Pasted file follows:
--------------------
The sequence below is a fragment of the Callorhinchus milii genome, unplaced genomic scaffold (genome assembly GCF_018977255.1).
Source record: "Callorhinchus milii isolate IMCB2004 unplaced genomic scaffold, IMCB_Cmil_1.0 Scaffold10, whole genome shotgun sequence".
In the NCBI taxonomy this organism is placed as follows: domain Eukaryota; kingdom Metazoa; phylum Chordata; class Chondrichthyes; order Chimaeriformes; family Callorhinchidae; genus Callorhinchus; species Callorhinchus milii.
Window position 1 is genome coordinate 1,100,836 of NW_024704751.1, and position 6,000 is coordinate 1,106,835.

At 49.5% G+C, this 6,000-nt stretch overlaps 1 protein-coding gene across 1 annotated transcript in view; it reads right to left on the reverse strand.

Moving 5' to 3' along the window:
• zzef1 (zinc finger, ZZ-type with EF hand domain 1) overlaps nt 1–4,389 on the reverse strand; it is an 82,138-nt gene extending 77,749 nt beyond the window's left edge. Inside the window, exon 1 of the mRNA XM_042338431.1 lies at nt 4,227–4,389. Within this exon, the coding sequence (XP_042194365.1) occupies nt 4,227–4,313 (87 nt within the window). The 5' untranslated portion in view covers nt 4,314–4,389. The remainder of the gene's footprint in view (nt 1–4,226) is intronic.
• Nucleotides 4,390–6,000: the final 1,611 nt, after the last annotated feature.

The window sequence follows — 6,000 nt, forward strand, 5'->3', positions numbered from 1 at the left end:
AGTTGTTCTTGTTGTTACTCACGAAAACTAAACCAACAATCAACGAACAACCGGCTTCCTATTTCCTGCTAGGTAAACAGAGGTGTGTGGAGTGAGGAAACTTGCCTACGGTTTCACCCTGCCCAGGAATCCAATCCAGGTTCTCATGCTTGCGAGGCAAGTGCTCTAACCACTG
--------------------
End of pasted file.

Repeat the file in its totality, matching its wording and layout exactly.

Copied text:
The sequence below is a fragment of the Callorhinchus milii genome, unplaced genomic scaffold (genome assembly GCF_018977255.1).
Source record: "Callorhinchus milii isolate IMCB2004 unplaced genomic scaffold, IMCB_Cmil_1.0 Scaffold10, whole genome shotgun sequence".
In the NCBI taxonomy this organism is placed as follows: domain Eukaryota; kingdom Metazoa; phylum Chordata; class Chondrichthyes; order Chimaeriformes; family Callorhinchidae; genus Callorhinchus; species Callorhinchus milii.
Window position 1 is genome coordinate 1,100,836 of NW_024704751.1, and position 6,000 is coordinate 1,106,835.

At 49.5% G+C, this 6,000-nt stretch overlaps 1 protein-coding gene across 1 annotated transcript in view; it reads right to left on the reverse strand.

Moving 5' to 3' along the window:
• zzef1 (zinc finger, ZZ-type with EF hand domain 1) overlaps nt 1–4,389 on the reverse strand; it is an 82,138-nt gene extending 77,749 nt beyond the window's left edge. Inside the window, exon 1 of the mRNA XM_042338431.1 lies at nt 4,227–4,389. Within this exon, the coding sequence (XP_042194365.1) occupies nt 4,227–4,313 (87 nt within the window). The 5' untranslated portion in view covers nt 4,314–4,389. The remainder of the gene's footprint in view (nt 1–4,226) is intronic.
• Nucleotides 4,390–6,000: the final 1,611 nt, after the last annotated feature.

The window sequence follows — 6,000 nt, forward strand, 5'->3', positions numbered from 1 at the left end:
AGTTGTTCTTGTTGTTACTCACGAAAACTAAACCAACAATCAACGAACAACCGGCTTCCTATTTCCTGCTAGGTAAACAGAGGTGTGTGGAGTGAGGAAACTTGCCTACGGTTTCACCCTGCCCAGGAATCCAATCCAGGTTCTCATGCTTGCGAGGCAAGTGCTCTAACCACTG